QUEZON City, Philippines – Grossing $267.1 million worldwide on its first weekend alone, Suicide Squad proves the power of hype and the advantage of having well-edited trailers.
I admit I have been waiting for it, too. Ever since Warner Bros. released the film’s first trailer in the San Diego Comic Con last year, I have waited with bated breath. And I am not alone, millions all over the world expressed the same sentiment.
Then came the trailer bombardment, and excitement and interest for the film mounted. It is the power of hype at its finest.
When the release date was announced, I immediately reserved tickets in my favorite theater. My friends even teased me for being a movie geek. I even remember telling my friends that I hope that Suicide Squad lives up to my expectations.
Then the date arrived and it felt like I was about to burst from excitement. Then the film started.
It was a mess.
Not that I don’t like it, but in this case, the marketing team behind Suicide Squad may have overdone the hype and had thus burdened the movie with too much audience expectation. expectation that it cannot live up to.
Suicide Squad is the third installment of movies under the DC Extended Universe. The film aims to be a dark comedy, quirky and a little bit anti-establishment, at least be different from the first two. It may have achieved some but not all of those.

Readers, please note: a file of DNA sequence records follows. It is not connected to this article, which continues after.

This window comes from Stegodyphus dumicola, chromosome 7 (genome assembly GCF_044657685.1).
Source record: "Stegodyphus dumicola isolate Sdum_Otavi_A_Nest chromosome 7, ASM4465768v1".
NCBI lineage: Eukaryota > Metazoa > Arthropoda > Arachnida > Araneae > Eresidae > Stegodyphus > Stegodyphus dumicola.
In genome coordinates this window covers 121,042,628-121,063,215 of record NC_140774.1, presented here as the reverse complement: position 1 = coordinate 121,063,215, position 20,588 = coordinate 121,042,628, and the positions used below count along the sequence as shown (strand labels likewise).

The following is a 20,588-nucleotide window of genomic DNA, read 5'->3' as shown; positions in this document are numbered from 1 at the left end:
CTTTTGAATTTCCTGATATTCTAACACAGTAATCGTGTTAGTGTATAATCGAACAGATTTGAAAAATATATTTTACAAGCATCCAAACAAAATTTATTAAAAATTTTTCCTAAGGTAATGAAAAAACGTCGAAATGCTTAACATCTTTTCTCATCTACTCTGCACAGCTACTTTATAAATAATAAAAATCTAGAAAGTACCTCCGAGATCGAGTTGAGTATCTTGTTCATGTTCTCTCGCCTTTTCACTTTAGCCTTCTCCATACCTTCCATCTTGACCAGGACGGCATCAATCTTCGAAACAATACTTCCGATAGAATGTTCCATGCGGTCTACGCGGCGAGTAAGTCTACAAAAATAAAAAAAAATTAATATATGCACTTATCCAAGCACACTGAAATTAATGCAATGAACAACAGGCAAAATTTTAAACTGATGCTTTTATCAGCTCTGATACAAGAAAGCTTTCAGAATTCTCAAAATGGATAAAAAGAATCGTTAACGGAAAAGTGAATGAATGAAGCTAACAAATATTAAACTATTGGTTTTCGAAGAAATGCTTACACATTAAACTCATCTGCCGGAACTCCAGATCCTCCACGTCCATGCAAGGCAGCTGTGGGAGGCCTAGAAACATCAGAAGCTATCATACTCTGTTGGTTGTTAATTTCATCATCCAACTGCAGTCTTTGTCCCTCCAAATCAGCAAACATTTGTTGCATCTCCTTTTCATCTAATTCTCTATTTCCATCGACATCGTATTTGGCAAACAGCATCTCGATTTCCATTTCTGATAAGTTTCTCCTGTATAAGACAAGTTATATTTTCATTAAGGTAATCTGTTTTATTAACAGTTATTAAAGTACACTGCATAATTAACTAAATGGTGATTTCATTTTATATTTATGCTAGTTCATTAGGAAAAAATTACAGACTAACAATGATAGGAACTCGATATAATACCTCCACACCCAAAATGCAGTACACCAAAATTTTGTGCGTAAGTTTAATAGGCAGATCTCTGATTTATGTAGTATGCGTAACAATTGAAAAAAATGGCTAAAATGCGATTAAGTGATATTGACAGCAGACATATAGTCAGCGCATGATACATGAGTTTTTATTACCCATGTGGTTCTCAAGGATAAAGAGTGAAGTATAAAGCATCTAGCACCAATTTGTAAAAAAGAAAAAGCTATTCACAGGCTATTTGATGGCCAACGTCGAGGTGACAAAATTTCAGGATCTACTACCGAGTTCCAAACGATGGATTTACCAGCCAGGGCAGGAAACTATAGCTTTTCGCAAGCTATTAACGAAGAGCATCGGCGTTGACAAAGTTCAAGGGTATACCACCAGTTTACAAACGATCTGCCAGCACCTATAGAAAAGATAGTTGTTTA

It is hard to pinpoint what held the movie back from becoming the great film that everyone expected it to be. From the clumsy and forced character introduction all the way to the wimpy final fight scene, Suicide Squad went out of its way just to disappoint fans.
One factor could be the sloppy editing. Sometimes, it really is hard to understand what is going on. Maybe the editor does not have the concept of how to tell a story. If so, they should have just hired the editor of the trailers. Those are good.
You have to hand it to the cast though – they turned in amazing and brilliant performances. From Viola Davis’ tough and fierce Amanda Waller to Will Smith’s relatable Deadshot. I even liked Ike Barinholtz performance, although I must admit that I’m his fan in “The Mindy Project”.
But the ones that brought the house down were Jared Leto’s Joker and Margot Robbie’s Harley Quinn. Harley Quinn provides some of the funniest spots in the film that it is easy to forget that she is actually really manipulative and also very scary. On the other hand, Leto really seemed to grabbed the opportunity to delve into the dark side of his soul to give us one of the most awe-inspiring renditions of the biggest villain in the DC Comics. To bad, his appearances in the film is limited.
There are plans for the sequel of the film. I hope Warner Bros. learns from its mistakes and gives us a great movie next time.
(written by Jay Paul Carlos, additional research by Vince Alvin Villarin)